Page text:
Logic, Reason, and Fascism

For years, I've been trying to figure out why a number of affluent, educated people in this country would suddenly (in my perception, at least) turn against logic, reason, science, history -- in short, reality.  That is, until I had the difference between Philosophical Conservatism, and Political Conservatism explained to me.

Philosophical Conservatism is a tendency -- a way of thinking.  Although I never agreed with those ideals, they were, at least, consistent.  William F. Buckley was a Philosophical Conservative.  Probably the last.

Political Conservatism is an ever-evolving set of talking points used by some, in an infantile attempt to get want what they want, when they want it, without having to go through the tedious process of discussion, debate, or even thinking things through to their logical conclusion.

Without reason and logic, one does not have opinions, one only has affectations. Here's a quote from Ortega's "Revolt of the Masses" He is writing here during the rise of Fascism, as a philosophical Liberal:

The "ideas" of the average man are not genuine ideas, nor is their possession culture. Whoever wishes to have ideas must first prepare himself to desire truth and to accept the rules of the game imposed by it. It is no use speaking of ideas when there is no acceptance of a higher authority to regulate them, a series of standards to which it is possible to appeal in a discussion. These standards are the principles on which culture rests. I am not concerned with the form they take. What I affirm is that there is no culture where there are no standards to which our fellow-man can have recourse…
Under Fascism there appears for the first time in Europe a type of man who does not want to give reasons or to be right, but simply shows himself resolved to impose his opinions. This is the new thing: the right not to be reasonable, the "reason of unreason." Here I see the most palpable manifestation of the new mentality of the masses, due to their having decided to rule society without the capacity for doing so. In their political conduct the structure of the new mentality is revealed in the rawest, most convincing manner. The average man finds himself with "ideas" in his head, but he lacks the faculty of ideation. He has no conception even of the rare atmosphere in which ideals live. He wishes to have opinions, but is unwilling to accept the conditions and presuppositions that underlie all opinion. Hence his ideas are in effect nothing more than appetites in words.
To have an idea means believing one is in possession of the reasons for having it, and consequently means believing that there is such a thing as reason, a world of intelligible truths. To have ideas, to form opinions, is identical with appealing to such an authority, submitting oneself to it, accepting its code and its decisions, and therefore believing that the highest form of intercommunication is the dialogue in which the reasons for our ideas are discussed. But the mass-man would feel himself lost if he accepted discussion, and instinctively repudiates the obligation of accepting that supreme authority lying outside himself. Hence the "new thing" in Europe is "to have done with discussions," and detestation is expressed for all forms of intercommunication, which imply acceptance of objective standards, ranging from conversation to Parliament, and taking in science. This means that there is a renunciation of the common life of barbarism. All the normal processes are suppressed in order to arrive directly at the imposition of what is desired. The hermeticism of the soul which, as we have seen before, urges the mass to intervene in the whole of public life.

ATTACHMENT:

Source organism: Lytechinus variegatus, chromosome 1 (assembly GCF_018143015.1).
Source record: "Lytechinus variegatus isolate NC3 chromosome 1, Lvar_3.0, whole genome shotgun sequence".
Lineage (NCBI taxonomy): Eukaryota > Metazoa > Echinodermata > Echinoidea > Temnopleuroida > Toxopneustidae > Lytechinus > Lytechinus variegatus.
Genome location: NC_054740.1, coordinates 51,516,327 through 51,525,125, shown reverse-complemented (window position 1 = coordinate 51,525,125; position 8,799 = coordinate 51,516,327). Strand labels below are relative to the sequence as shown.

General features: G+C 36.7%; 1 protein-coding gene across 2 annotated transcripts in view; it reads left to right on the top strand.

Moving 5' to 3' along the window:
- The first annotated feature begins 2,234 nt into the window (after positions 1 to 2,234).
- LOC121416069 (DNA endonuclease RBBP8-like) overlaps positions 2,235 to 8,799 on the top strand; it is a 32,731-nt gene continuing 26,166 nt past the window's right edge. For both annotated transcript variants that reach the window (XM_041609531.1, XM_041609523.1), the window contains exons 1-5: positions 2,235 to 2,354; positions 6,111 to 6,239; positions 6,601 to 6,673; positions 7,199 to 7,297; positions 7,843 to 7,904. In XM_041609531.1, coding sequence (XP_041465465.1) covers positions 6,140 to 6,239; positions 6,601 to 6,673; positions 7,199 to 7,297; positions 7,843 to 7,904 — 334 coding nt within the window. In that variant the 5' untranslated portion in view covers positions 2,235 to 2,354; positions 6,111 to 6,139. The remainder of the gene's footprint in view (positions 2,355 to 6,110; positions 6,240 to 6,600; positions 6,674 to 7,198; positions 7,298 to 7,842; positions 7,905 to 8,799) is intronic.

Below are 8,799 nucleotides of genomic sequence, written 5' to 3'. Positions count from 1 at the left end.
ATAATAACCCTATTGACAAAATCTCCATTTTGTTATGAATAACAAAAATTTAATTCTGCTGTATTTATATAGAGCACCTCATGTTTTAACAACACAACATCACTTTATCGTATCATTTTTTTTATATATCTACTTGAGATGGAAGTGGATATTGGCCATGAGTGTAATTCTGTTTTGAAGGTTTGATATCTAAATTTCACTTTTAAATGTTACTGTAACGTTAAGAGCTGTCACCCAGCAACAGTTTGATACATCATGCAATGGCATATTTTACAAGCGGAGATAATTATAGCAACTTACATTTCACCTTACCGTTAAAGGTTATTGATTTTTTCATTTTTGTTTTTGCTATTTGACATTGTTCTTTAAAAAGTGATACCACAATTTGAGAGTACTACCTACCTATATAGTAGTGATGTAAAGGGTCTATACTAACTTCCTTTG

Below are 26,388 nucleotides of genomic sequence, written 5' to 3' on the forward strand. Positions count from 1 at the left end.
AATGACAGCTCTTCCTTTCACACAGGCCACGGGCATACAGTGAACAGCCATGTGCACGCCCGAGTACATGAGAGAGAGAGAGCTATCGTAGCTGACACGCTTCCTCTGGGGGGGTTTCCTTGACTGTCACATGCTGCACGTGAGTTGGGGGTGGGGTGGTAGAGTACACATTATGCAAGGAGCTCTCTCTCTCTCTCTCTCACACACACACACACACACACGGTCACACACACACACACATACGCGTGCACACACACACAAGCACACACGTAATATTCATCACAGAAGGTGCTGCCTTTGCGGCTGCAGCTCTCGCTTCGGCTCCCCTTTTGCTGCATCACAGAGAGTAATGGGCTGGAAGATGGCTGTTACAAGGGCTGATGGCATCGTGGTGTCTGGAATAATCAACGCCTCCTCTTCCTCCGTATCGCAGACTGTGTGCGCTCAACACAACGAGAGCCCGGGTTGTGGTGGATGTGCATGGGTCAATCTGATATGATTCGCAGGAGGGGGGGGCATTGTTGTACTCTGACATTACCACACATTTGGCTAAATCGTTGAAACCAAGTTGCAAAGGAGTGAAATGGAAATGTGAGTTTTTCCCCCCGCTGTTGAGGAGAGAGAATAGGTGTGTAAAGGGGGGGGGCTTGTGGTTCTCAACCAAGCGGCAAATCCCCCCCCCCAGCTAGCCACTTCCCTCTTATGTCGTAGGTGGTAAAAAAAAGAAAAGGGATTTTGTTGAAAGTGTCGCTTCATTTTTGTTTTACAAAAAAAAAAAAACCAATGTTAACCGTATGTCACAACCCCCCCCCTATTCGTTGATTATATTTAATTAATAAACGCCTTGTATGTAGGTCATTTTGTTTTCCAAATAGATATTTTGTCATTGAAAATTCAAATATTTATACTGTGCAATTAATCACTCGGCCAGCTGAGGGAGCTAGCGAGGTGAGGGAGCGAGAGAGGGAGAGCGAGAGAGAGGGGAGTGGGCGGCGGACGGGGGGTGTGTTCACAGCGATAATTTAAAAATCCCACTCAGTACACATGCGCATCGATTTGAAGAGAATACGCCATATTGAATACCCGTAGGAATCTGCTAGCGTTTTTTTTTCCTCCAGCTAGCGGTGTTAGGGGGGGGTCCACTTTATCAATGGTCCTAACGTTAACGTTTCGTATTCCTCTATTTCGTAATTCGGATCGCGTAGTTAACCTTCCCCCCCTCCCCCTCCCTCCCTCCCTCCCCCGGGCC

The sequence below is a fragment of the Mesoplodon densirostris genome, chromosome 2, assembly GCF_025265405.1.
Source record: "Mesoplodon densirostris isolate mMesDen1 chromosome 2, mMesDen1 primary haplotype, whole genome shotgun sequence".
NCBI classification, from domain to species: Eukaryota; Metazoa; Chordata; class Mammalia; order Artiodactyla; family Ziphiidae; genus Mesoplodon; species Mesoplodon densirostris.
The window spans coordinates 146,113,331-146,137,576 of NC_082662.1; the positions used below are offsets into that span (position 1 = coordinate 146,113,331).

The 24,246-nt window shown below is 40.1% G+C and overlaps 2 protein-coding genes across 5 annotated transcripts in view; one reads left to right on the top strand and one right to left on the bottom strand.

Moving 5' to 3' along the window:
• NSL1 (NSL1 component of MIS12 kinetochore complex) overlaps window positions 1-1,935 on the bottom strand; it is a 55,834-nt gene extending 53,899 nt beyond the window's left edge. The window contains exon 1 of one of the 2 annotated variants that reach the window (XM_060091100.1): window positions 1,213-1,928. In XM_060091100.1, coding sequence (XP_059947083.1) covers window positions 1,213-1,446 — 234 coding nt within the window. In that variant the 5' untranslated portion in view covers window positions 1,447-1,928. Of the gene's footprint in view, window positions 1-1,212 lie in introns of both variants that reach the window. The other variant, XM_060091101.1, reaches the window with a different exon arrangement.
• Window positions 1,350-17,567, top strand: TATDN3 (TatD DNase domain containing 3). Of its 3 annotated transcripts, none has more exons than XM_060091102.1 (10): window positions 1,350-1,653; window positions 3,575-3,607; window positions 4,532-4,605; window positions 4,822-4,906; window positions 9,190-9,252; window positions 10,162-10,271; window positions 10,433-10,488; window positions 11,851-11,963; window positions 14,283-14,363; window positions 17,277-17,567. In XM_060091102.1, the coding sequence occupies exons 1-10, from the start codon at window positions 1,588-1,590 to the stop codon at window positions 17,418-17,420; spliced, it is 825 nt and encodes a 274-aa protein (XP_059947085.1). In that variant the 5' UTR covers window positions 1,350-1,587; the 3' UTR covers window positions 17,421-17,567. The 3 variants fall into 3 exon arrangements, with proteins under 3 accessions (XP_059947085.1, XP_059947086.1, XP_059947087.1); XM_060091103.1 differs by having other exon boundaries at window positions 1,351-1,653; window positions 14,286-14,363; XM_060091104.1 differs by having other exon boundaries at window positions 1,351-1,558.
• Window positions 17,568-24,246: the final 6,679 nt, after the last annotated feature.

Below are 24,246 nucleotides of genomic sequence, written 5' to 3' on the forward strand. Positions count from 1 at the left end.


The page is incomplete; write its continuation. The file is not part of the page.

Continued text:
Sound familiar?  Think about it the next time you watch a freak show disguised as a political debate.

As for me, I'm too damn young to see history repeat itself.

Taking two lives

Justice Antonin Scalia was once quoted as saying, "Mere factual innocence is no reason not to carry out a death sentence properly reached."  When I read that, I tried to imagine a context in which that statement wouldn't seem so obscene.  I failed.

When Troy Davis' execution was stayed yesterday, while the Supreme Court deliberated his fate, I didn't hold out much hope.  Justice Scalia's statement is only one of the many reasons why.

There was another execution yesterday.  Lawrence Brewer was put to death in Texas for the murder of James Byrd Jr.  I don't believe he should have been put to death, either.  Not because there was any doubt about his guilt.  There wasn't.

It was, in fact, one of the most heinous crimes I've ever read about. Testimony showed Brewer, John William King, and Shawn Berry, offered Byrd, 49, a ride in Berry's pickup June 7, 1998. Byrd wound up bound by his ankles with a heavy 24-foot logging chain attached to the bumper, bouncing from side to side as he desperately tried to limit his injuries by lifting himself. At a sharp left curve in the road, he whipsawed to the right and struck a concrete culvert, which decapitated him.

A pathologist testified that Byrd had been alive until that point.

I must admit that I won't lose sleep over the execution of brewer, but I'm still against the death penalty.  In this case, for a different reason.  Some people will never be dead enough.  And there are things in this world worse than death.  Life in prison is one of them.